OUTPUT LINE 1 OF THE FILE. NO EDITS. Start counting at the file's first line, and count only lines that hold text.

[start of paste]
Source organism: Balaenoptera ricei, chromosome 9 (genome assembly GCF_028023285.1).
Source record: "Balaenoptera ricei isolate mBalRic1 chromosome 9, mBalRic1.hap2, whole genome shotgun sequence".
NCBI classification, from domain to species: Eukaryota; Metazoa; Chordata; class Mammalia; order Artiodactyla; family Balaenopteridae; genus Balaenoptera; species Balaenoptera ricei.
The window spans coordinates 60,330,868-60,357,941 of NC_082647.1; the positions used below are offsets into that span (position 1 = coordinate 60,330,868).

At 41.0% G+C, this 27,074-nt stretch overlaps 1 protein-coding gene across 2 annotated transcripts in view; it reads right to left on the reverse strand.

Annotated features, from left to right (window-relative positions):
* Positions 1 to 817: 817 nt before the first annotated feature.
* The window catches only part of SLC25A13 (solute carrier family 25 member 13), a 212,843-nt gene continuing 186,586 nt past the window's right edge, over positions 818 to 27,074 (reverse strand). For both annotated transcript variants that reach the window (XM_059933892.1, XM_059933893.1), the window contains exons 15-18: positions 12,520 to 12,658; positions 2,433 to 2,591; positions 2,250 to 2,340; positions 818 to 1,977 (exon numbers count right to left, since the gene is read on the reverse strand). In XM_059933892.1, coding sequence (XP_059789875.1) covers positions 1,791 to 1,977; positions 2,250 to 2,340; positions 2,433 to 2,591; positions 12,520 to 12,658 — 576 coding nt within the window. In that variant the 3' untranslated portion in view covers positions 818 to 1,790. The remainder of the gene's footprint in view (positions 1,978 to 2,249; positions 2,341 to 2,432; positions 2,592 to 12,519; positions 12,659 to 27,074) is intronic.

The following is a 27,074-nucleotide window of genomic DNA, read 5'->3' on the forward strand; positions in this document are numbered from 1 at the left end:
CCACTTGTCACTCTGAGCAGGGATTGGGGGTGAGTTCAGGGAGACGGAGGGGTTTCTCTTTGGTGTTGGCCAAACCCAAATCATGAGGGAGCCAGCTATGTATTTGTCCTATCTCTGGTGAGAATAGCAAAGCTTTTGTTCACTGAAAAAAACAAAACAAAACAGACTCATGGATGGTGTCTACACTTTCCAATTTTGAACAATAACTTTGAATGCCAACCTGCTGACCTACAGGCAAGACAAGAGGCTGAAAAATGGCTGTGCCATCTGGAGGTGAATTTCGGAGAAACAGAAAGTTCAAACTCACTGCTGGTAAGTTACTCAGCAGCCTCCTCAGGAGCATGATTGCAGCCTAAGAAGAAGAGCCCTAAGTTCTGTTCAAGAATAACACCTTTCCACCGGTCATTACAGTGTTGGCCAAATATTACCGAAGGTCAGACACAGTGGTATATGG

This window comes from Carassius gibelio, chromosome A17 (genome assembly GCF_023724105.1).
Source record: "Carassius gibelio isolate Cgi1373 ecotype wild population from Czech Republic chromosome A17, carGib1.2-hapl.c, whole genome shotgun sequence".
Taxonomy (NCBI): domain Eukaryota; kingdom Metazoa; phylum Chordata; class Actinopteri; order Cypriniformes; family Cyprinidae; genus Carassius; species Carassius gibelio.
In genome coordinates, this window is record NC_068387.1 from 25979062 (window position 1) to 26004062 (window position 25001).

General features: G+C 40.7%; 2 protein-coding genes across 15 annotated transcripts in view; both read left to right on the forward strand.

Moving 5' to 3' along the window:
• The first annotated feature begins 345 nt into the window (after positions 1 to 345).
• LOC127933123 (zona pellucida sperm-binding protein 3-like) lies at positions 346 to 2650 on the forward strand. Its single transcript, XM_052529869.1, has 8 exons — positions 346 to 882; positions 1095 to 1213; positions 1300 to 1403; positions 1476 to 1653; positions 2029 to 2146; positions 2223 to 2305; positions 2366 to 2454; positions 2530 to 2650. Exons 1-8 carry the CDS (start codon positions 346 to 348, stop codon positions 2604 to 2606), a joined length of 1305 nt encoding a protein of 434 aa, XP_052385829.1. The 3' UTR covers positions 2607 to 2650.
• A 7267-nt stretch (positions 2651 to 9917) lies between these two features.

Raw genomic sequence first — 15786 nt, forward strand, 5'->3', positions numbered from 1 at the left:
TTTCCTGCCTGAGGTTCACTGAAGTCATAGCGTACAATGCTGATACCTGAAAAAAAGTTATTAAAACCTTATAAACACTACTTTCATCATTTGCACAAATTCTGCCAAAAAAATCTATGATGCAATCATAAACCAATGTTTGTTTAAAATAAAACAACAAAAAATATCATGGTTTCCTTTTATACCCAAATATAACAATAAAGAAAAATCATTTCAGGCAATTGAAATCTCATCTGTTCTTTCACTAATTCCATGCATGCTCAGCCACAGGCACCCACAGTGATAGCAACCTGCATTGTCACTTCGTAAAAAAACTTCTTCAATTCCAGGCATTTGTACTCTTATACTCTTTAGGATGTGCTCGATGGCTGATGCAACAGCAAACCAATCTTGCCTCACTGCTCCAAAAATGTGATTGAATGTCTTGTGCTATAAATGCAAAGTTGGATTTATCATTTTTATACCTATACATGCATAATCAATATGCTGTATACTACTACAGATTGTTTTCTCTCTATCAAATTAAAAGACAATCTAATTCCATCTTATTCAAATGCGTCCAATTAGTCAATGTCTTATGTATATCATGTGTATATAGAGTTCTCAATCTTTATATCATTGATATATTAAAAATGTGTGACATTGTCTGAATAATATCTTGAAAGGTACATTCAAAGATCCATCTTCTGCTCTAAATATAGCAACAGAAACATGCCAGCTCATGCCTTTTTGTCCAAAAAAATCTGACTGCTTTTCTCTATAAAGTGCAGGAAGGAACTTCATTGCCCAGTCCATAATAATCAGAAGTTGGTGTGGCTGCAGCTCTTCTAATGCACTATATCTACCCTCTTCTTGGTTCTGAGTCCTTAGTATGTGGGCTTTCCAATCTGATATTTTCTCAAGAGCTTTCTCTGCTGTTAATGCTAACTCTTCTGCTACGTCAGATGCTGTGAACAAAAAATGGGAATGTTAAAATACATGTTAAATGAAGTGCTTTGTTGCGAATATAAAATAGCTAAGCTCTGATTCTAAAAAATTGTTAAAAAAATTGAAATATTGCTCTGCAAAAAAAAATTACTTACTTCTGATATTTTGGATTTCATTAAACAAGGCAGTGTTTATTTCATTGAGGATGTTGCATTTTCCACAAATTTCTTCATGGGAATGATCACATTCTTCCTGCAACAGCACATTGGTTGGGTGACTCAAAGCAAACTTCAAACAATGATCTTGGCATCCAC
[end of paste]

Source organism: Balaenoptera ricei, chromosome 9 (genome assembly GCF_028023285.1).